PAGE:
In 2012, the contract for four Tide-class tankers for Royal Navy was given to South Korean conglomerate, the actions that have been later reviewed by the orders of then-Defence Secretary Penny Mordaunt. However, it’s now unlikely that the final report into the matter could be properly scrutinized by trade unions and campaigners.
The UK Defence Ministry will not publicly release a report examining a refuelling tanker procurement deal which handed a £550 million contract to South Korea’s Daewoo, despite requests from the GMB union, Mirror reported, citing a letter from the Whitehall officials.
Daewoo was given the contract for four Tide-class refuelling vessels back in 2012, despite warnings about possible job loss in the shipping industry resulting from this move. In May 2019, current Paymaster General Penny Mordaunt, who briefly served as the UK’s Secretary of State for Defence for less than three months back then, ordered a report investigating the impact of such procurement. Mordaunt noted that it was important to examine the transaction in order to understand the handling of upcoming £1.5 billion deal for three Fleet Solid Support ships. The unions now fear that this contract may also be handed to foreign firms thus threatening thousands of local jobs.
However, according to the letter to the GMB union by the Ministry of Defence’s information rights team, the report will not be publicly released, as its “frank assessments” “would likely serve to constrain the government’s future policy options”.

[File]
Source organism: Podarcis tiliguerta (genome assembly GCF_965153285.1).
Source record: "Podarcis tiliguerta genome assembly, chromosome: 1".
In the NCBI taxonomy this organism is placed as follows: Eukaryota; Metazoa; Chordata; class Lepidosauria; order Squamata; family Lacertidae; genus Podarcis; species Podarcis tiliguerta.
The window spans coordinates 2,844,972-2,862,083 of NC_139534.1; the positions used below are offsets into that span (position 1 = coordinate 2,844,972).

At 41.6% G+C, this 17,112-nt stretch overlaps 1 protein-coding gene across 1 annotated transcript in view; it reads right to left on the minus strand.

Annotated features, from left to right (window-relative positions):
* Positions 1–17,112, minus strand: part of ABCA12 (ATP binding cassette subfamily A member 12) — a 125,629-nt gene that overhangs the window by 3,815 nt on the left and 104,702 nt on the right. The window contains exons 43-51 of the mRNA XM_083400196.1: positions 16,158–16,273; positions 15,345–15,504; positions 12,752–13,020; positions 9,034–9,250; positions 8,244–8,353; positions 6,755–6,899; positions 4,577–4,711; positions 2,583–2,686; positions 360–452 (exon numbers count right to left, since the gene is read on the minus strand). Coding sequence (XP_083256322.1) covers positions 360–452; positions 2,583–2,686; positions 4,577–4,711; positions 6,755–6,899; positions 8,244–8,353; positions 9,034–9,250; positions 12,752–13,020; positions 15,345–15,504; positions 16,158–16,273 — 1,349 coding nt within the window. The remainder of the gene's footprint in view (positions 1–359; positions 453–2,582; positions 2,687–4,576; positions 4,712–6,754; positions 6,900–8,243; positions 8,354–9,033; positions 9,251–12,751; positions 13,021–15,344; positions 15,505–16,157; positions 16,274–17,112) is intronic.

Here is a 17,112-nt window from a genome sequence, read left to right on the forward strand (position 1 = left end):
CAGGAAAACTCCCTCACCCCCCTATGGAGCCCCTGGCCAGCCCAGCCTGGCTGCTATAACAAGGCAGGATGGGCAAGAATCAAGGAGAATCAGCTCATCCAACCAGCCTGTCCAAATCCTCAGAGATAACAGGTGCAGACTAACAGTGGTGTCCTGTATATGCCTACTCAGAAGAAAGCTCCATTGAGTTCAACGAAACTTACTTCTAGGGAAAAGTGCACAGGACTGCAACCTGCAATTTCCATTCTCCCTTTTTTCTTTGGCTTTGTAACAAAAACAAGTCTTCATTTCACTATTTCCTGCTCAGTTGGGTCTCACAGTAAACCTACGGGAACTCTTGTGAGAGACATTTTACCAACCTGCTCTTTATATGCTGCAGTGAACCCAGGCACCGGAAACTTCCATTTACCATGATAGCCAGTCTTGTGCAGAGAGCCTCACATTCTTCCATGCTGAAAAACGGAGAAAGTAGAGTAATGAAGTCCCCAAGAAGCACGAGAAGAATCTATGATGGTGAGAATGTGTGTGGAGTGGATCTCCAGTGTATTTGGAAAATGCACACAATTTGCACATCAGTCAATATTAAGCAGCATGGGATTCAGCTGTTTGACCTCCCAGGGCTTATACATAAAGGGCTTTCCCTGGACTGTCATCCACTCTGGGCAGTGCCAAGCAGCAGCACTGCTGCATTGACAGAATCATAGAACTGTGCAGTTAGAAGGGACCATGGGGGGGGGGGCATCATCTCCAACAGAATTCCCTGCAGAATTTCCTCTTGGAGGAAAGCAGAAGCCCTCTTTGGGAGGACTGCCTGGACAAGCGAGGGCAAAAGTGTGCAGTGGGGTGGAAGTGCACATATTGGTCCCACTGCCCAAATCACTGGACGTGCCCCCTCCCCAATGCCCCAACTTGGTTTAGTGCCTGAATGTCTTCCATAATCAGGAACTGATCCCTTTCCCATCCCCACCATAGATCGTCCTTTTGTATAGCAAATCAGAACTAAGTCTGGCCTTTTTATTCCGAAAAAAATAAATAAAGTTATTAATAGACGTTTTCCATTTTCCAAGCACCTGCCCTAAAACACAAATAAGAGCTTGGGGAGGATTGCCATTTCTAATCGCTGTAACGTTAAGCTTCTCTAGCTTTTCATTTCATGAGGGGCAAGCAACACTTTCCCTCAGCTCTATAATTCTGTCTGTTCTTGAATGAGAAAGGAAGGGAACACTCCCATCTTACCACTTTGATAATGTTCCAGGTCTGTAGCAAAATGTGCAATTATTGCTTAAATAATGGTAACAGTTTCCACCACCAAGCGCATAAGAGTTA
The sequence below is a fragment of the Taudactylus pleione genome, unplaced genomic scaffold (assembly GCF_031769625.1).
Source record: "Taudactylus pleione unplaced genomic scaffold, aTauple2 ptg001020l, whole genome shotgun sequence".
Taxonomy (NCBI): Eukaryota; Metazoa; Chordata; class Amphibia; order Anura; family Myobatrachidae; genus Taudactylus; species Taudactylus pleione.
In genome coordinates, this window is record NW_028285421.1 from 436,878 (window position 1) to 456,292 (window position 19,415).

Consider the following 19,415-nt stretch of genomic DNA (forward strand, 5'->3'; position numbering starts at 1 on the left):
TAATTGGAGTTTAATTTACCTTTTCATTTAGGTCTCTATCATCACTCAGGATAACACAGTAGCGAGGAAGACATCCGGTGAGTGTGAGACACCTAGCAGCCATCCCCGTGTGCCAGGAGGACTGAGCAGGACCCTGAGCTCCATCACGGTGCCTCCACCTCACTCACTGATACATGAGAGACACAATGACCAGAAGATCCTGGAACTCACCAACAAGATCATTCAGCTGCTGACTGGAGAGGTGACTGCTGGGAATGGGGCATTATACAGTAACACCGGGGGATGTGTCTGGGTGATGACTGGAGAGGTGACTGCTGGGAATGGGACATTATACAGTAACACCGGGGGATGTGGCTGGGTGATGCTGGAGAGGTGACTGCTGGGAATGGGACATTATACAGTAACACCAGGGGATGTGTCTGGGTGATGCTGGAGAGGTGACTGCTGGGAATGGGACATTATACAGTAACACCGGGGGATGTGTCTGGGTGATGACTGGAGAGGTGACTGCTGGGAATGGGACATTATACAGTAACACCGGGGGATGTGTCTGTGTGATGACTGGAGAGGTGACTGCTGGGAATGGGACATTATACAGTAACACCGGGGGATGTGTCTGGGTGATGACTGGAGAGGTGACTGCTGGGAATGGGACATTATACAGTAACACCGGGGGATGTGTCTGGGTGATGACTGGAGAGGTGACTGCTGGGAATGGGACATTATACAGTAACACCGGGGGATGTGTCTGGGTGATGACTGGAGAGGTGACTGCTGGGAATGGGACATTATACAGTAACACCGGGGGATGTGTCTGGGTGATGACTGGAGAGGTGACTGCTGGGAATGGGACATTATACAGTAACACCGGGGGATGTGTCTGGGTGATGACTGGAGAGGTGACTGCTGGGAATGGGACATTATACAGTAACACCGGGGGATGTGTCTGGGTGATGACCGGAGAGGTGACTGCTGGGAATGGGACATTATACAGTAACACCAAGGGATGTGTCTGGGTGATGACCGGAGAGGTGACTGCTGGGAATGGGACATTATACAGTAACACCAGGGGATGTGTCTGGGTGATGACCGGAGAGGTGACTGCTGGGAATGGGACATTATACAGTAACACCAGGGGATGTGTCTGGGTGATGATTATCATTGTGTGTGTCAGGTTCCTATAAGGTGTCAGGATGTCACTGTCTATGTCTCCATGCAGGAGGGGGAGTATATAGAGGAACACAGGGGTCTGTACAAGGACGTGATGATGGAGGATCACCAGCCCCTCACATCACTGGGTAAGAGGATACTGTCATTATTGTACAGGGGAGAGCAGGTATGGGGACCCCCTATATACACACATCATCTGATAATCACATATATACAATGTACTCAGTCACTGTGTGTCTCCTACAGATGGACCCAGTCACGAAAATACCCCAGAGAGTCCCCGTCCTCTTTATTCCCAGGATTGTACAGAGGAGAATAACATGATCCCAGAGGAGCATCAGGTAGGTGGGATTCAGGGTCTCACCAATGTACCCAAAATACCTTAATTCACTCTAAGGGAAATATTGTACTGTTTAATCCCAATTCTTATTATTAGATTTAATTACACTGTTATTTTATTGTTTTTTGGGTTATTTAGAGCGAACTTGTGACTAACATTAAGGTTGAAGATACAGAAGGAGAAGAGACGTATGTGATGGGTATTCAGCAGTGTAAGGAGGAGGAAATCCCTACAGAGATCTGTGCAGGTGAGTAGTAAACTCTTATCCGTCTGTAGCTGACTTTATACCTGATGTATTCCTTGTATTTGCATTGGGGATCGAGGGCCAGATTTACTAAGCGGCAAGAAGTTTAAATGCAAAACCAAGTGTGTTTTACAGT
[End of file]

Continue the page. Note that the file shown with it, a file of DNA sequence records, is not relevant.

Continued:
“Disclosure of this information would be likely prejudice the formulation of a sound, evidence-based policy as it would reduce the willingness of officials to present such a frank analysis”, said the head of the MoD’s information rights team Sandra Gardiner in the letter seen by the Mirror.
“I am therefore satisfied that the disclosure of this report would damage the integrity of that process,” the official argued, despite noting that there is “a strong public interest in greater awareness of the issues behind the MoD’s policy approach to shipbuilding in the UK and abroad and the economic implications that may arise.”
The decision to keep a report on the refuelling tanker project secret was slammed by the shipbuilding industry campaigners, with the GMB national officer and the chair of Confederation of Shipbuilding and Engineering Unions, Ross Murdoch, calling this move “outrageous”. GMB insists that the result of the government’s study should be properly reviewed by the industry, citing a the Freedom of Information request.
Currently, the campaigners from “Keep Britain Afloat” are worried that the Fleet Solid Support ships contract would also be given abroad, suggesting that the report in question could have an impact on the final decision on whether it would be economically and logistically wise to confide national shipbuilders with the construction of three 40,000-tonne logistics ships used to support the Royal Navy’s vessels.
The UK is now set to restart competition in the Fleet Solid Support programme, possibly this September, according to the comments by Defence Secretary Ben Wallace, the procurement effort that was suspended last November.